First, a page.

A number of papers reviewed made the point that the role models for children and young adults are usually beautiful and thin in the case of women and muscular in the case of men. The desire to be thin and, in the case of girls, feminine, leads to increased motivation to be physically active [28]. This desire is not as strong in older populations and from the mid-20s on, role models with a perfect body have a negative effect on participation [43].

While the masculine nature of organized and semi-organized sport culture marginalizes women, this review has shown that groups of men are also marginalized. Robertson [34] has suggested a rethinking of youth sports and in particular the links between sport and masculine identities. Identity formation is a key transition in adolescence, and there is some evidence that physical activity advances identity development. Kendzierski [48] reported that individuals with an exercise self-schema (self-perception as a physically active person) tended to be active more often and in more types of activity than those with a non-exercise schema (self-perception as not physically active). This relationship between leisure activity and identity may also be dependent on gender and the gendered nature of activities [49]. Alternate models of sporting clubs, such as those in which children can try a number of traditional and non-traditional sports in one place, could also provide improved take up and maintenance of participation.

Implications for the promotion of sport and physical activity

With the exception of the walking and cycling action plan, there appears to be little reference to empirical research on reasons for and barriers to participation in physical activity in government policy [11, 50–55]. The Department for Culture, Media and Sports (DCMS) acknowledge this gap in knowledge in their ‘Game Plan’ document:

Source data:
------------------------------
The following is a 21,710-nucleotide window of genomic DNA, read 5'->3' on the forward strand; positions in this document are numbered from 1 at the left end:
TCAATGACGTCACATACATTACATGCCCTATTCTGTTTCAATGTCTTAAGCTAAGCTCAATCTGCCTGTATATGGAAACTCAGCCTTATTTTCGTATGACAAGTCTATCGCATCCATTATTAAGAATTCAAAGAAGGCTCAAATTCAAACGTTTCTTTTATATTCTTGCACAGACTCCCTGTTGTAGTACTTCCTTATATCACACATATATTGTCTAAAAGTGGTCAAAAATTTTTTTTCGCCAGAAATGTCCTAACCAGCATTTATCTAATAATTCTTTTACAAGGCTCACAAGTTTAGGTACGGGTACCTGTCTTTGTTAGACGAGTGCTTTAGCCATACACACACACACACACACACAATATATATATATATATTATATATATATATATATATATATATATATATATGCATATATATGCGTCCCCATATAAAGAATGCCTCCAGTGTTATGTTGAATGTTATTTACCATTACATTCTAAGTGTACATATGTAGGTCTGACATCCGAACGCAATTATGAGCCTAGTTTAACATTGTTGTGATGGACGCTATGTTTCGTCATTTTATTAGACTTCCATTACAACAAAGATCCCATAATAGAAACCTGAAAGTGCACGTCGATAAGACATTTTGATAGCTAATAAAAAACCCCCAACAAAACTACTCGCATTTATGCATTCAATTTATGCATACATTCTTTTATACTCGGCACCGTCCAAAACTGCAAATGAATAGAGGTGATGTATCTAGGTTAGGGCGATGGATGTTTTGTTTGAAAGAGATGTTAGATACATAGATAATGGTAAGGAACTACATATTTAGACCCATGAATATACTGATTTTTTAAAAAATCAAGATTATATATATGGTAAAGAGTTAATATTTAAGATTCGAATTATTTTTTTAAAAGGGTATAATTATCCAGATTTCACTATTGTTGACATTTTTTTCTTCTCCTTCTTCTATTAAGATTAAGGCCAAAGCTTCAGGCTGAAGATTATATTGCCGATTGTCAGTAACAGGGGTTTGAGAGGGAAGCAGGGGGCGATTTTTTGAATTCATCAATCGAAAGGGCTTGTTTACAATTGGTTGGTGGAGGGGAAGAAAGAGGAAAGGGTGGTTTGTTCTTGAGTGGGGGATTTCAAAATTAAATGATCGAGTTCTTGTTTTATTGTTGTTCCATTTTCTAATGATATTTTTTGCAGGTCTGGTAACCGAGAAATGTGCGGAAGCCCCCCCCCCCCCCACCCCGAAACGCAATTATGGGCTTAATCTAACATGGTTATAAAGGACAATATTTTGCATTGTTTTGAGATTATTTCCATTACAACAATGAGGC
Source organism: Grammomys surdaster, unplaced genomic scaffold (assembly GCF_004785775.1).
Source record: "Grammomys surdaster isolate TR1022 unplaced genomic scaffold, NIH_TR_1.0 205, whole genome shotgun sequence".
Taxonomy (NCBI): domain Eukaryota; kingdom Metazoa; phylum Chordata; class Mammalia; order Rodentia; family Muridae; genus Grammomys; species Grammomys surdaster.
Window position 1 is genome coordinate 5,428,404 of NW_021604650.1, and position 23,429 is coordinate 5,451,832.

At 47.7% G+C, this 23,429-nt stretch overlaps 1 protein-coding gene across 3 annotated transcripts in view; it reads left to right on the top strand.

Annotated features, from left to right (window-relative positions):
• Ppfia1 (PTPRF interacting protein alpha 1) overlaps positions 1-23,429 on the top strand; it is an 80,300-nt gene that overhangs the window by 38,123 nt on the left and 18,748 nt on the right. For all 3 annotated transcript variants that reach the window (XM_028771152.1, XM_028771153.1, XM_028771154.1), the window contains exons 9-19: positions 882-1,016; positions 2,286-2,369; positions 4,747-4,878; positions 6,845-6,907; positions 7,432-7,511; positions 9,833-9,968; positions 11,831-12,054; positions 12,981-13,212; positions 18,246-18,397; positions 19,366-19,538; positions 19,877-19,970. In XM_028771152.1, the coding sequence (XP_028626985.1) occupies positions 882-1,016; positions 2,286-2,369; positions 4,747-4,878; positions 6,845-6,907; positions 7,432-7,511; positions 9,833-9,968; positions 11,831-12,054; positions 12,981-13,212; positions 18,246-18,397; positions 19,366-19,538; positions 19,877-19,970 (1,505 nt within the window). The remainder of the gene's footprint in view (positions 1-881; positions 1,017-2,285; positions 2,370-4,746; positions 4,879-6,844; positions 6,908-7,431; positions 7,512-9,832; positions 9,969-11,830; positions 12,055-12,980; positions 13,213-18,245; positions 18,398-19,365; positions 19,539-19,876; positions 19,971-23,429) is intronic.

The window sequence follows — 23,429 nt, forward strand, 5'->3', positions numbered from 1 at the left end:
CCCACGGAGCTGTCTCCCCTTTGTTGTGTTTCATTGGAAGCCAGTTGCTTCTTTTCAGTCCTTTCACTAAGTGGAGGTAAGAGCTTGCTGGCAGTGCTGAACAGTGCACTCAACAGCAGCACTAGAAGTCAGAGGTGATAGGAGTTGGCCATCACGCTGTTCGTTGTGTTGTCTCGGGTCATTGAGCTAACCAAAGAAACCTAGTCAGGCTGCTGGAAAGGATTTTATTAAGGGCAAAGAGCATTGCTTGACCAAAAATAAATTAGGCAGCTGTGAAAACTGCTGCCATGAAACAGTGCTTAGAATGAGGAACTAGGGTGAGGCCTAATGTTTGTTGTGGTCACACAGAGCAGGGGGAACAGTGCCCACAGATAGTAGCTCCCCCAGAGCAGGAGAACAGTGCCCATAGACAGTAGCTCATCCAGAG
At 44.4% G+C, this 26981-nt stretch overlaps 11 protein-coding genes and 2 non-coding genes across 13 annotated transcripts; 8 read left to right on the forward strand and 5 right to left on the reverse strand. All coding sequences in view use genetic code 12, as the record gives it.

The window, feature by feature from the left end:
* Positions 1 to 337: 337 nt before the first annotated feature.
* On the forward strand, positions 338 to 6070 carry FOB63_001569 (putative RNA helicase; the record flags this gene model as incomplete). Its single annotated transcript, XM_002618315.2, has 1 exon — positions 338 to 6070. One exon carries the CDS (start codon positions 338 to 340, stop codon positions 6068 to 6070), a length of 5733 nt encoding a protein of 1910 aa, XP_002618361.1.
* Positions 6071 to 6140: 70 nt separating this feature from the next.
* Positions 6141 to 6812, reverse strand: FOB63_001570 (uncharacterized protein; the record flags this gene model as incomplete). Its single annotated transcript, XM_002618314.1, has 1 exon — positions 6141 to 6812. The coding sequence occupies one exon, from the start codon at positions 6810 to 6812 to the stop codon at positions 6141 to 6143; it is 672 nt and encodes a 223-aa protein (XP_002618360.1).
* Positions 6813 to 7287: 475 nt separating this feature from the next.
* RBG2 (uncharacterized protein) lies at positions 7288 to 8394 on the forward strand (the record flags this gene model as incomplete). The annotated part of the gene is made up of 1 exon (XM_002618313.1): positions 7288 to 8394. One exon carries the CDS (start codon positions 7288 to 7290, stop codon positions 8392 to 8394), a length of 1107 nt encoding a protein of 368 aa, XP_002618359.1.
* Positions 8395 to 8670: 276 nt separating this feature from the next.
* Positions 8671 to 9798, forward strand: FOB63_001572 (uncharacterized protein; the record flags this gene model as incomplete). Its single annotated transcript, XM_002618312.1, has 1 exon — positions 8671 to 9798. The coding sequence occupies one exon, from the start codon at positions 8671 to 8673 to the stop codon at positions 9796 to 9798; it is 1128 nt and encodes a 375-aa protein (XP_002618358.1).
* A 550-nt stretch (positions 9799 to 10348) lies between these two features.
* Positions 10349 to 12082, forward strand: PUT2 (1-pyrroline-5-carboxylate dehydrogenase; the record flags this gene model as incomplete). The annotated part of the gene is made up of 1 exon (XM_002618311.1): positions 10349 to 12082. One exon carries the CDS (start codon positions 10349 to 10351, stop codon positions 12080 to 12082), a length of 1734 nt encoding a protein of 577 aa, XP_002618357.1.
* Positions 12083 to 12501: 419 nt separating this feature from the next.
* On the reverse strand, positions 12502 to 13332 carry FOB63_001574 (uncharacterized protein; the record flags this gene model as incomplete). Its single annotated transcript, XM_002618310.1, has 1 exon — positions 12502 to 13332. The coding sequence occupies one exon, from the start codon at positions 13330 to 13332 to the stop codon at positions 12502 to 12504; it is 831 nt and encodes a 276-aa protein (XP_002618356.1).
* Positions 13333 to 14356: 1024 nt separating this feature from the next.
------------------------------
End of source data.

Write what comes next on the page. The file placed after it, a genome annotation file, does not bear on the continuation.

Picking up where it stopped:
… throughout the sport and physical activity sector the quality and availability of data on facilities, participation, long term trends, behavioural and other factors is very poor [11] (p. 14).

Our review has found some evidence of relevance to policy makers about why children and adults do or do not participate in sport and physical activity. Despite this there appears to be little reference to large population surveys and no reference to qualitative research in policy documents. Similar findings to those presented in this review have been observed in studies conducted in other countries. A qualitative study of participation in physical activity in Australia found similar motivating factors such as fun, enjoyment and socializing with friends and similar barriers including time constraints and negative pressure from peers [56]. Unless more recognition is paid to these factors it is no surprise that the effectiveness of current individual approaches to promote physical activity will remain short term and modest [57, 58]. Ongoing research for physical activity in the United Kingdom needs to develop theoretical frameworks to underpin health promotion interventions, programs and campaigns that draw on the existing evidence.

Little is known about the reasons why people do and do not participate in physical activity and the relationship between their levels of participation and different stages in their lives. A number of the papers reviewed [29, 34, 35] found that significant shifts in the life course have implications for participation in physical activity. A mix of quantitative and qualitative methods could build an evidence base to understand changes to sport and physical activity at critical transitional phases during childhood, adolescence and adult life. This review provides a starting point for new work.

Conclusion

This review has identified qualitative studies of the reasons for and barriers to participation in sport and physical activity. Participation is motivated by enjoyment and the development and maintenance of social support networks. Barriers to participation include transitions at key stages of the life course and having to reorient individual identities during these times. The theoretical and evidence base informing policy and health promotion is limited and more work needs to be done in this area.

Conflict of interest statement

None declared.